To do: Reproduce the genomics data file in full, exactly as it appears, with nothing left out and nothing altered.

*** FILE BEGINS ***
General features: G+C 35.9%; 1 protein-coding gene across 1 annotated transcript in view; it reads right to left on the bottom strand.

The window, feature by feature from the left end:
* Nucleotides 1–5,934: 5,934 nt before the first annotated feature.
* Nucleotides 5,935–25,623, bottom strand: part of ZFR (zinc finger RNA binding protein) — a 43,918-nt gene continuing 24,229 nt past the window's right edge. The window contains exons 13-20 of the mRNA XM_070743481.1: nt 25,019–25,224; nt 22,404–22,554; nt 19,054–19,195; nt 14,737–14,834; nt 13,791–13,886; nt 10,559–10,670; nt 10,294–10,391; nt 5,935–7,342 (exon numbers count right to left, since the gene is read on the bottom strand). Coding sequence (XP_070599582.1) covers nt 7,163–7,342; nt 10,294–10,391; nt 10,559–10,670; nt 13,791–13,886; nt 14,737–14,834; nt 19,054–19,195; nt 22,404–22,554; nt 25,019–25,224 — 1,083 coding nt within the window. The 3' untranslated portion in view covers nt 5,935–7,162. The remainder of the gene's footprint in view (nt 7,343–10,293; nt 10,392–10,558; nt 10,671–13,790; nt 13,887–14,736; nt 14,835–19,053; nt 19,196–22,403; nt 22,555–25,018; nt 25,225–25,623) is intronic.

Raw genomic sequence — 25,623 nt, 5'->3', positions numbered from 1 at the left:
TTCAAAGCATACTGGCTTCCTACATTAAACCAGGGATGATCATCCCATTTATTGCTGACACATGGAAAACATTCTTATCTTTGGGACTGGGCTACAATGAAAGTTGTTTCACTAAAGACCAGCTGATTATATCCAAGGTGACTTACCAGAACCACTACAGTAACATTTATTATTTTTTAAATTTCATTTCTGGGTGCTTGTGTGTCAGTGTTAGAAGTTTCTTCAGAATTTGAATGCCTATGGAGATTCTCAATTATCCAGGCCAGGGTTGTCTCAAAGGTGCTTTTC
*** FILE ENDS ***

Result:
General features: G+C 35.9%; 1 protein-coding gene across 1 annotated transcript in view; it reads right to left on the bottom strand.

The window, feature by feature from the left end:
* Nucleotides 1–5,934: 5,934 nt before the first annotated feature.
* Nucleotides 5,935–25,623, bottom strand: part of ZFR (zinc finger RNA binding protein) — a 43,918-nt gene continuing 24,229 nt past the window's right edge. The window contains exons 13-20 of the mRNA XM_070743481.1: nt 25,019–25,224; nt 22,404–22,554; nt 19,054–19,195; nt 14,737–14,834; nt 13,791–13,886; nt 10,559–10,670; nt 10,294–10,391; nt 5,935–7,342 (exon numbers count right to left, since the gene is read on the bottom strand). Coding sequence (XP_070599582.1) covers nt 7,163–7,342; nt 10,294–10,391; nt 10,559–10,670; nt 13,791–13,886; nt 14,737–14,834; nt 19,054–19,195; nt 22,404–22,554; nt 25,019–25,224 — 1,083 coding nt within the window. The 3' untranslated portion in view covers nt 5,935–7,162. The remainder of the gene's footprint in view (nt 7,343–10,293; nt 10,392–10,558; nt 10,671–13,790; nt 13,887–14,736; nt 14,835–19,053; nt 19,196–22,403; nt 22,555–25,018; nt 25,225–25,623) is intronic.

Raw genomic sequence — 25,623 nt, 5'->3', positions numbered from 1 at the left:
TTCAAAGCATACTGGCTTCCTACATTAAACCAGGGATGATCATCCCATTTATTGCTGACACATGGAAAACATTCTTATCTTTGGGACTGGGCTACAATGAAAGTTGTTTCACTAAAGACCAGCTGATTATATCCAAGGTGACTTACCAGAACCACTACAGTAACATTTATTATTTTTTAAATTTCATTTCTGGGTGCTTGTGTGTCAGTGTTAGAAGTTTCTTCAGAATTTGAATGCCTATGGAGATTCTCAATTATCCAGGCCAGGGTTGTCTCAAAGGTGCTTTTC